1. Okay, I'm going to make some arguments, for the two cents that it is worth. :)

    First of all, I’m going to put out a simple definition of optimism: Optimism: The view that there is “a greater amount of good in the world than of evil”, and that “the world is essentially good.”

    I’m going to focus my argument for optimism as opposed to pessimism on the fact that I believe that MOST people will perform good deeds in this world, good deeds are commonplace, and that one should therefore not “expect the worst."

    You wrote that:
    "Pessimism – the attitude of expecting and preparing for the worst"
    This attitude of pessimism which is "expecting" the worst seems to me to be pushing the "realism" idea too far. Maybe you have not experienced this, but I feel that of the people I have encountered in life, they are generally willing to perform good deeds, especially in little things. You also mention at the end of your article about having joy at every "rare" good deed. Once again, I disagree that good deeds are rare in this world. I believe that most people believe at least in the golden rule: “Do unto others what you would have them do to you.”

    I will now proceed to explain why I think good deeds are more common place than you may think, using the idea that man's fallen nature is constantly striving for happiness and naturally tends toward performing good actions. (Man also naturally expects good deeds from others, who are also striving for this happiness.)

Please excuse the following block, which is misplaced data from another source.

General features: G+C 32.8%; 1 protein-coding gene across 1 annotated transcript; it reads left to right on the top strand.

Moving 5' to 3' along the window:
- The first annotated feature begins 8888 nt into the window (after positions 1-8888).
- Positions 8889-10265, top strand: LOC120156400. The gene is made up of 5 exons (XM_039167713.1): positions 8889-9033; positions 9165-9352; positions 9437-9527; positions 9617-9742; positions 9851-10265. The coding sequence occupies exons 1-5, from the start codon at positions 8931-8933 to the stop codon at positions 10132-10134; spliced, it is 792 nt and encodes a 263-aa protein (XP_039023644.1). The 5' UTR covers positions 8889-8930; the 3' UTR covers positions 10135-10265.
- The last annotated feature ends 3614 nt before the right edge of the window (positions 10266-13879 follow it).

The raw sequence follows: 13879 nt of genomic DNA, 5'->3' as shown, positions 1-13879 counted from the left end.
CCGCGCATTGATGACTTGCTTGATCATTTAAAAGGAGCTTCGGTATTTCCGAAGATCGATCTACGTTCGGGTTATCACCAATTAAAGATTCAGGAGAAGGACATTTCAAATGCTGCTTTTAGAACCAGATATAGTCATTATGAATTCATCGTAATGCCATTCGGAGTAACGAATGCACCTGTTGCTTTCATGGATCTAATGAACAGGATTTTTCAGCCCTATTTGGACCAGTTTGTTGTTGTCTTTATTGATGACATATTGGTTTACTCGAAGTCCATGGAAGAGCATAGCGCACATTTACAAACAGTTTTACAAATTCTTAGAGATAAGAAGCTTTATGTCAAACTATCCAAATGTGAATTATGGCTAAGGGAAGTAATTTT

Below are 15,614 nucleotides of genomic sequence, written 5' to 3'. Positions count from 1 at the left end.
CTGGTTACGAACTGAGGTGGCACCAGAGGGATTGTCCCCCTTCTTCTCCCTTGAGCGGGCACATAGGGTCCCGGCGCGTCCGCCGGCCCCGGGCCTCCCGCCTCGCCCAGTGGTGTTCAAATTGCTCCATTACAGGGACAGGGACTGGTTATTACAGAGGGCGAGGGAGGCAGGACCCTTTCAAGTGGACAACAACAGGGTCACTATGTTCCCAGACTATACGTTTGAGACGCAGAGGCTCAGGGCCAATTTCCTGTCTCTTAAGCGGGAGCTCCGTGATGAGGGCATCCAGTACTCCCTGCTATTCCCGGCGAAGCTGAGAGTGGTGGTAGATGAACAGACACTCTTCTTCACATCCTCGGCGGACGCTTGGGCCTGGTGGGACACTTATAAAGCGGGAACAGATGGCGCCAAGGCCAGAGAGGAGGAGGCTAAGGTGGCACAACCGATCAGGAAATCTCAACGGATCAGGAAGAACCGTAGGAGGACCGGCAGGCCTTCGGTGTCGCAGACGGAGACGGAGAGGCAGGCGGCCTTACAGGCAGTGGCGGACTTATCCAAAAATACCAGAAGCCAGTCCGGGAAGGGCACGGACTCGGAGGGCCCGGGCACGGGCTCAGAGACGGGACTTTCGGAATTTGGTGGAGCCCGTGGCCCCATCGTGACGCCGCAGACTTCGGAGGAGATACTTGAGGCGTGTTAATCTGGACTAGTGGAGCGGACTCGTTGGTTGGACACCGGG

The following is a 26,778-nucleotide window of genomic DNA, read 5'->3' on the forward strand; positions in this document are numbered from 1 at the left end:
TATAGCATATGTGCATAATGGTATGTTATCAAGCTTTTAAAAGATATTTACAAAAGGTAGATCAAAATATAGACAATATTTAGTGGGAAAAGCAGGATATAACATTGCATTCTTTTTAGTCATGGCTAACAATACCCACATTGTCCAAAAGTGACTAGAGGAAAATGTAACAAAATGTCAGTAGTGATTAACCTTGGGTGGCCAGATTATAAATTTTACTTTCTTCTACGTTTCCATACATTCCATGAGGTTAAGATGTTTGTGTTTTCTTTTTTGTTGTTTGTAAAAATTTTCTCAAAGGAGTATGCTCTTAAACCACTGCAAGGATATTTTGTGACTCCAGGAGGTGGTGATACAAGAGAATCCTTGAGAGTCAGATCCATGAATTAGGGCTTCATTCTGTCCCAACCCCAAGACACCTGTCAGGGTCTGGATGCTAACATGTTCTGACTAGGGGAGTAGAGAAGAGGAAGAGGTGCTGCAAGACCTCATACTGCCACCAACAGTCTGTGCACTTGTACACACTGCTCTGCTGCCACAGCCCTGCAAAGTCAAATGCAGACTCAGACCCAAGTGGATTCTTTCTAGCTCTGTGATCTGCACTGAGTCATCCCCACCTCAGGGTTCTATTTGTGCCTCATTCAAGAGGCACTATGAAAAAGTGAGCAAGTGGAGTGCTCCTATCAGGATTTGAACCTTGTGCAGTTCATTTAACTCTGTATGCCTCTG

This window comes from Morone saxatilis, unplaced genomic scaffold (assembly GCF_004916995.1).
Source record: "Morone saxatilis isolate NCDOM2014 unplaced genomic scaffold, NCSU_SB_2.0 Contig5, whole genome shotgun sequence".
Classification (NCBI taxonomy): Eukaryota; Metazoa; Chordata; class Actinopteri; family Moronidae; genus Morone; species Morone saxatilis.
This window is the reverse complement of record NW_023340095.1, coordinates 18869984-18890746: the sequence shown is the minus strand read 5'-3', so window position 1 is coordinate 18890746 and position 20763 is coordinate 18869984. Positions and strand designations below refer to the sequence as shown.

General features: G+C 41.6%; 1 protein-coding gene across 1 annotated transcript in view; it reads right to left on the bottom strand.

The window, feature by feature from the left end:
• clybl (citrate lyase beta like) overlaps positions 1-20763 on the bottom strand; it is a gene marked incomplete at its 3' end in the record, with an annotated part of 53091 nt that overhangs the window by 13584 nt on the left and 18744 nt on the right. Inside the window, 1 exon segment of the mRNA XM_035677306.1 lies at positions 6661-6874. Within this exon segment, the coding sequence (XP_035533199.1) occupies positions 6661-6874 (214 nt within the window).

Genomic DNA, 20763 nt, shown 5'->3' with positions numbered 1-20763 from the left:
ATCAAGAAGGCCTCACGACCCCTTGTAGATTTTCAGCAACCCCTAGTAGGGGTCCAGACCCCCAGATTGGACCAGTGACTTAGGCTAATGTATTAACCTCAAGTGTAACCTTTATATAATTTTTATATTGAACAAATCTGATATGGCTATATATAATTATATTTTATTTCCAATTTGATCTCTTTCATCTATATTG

First of all, while I generally agree with the sentence "Man's happiness is to be found in heaven, not on earth", let me remind you that there is a notion of happiness which does exist on this earth. This notion of happiness is “imperfect happiness” of which St. Thomas asserts that it exists: "Some participation in happiness can be had in this life"

    All man’s actions are done for some end and there is one ultimate end which all men are striving for, whether they disagree on what this ultimate end is or not. This end is what they think will bring them happiness.

    Augustine says, "All men agree in desiring the ultimate end, which is happiness." And they desire to attain this end, whether it is riches, pleasure, heaven etc.

    So man strives for happiness. Our fallen nature makes us distracted with the little happy things and in order to attain true happiness you have to overcome these distractions. However, overcoming these distractions from our “fallen” human nature is not the same as overcoming our human nature strictly speaking which is good. You commented that “The work of redemption is difficult and requires “overcoming” human nature.
    However, I disagree.

    We don't overcome out human nature but we have to understand what is in accord with our human nature. The problem is that we don't realize the things we think will make us happy will not fulfill our human nature. Our nature is good strictly speaking –and fallen human nature may not always know what is good for it, but it still strives for the good. As Aquinas says, "The good in general, which has the nature of an end, is the object of the will."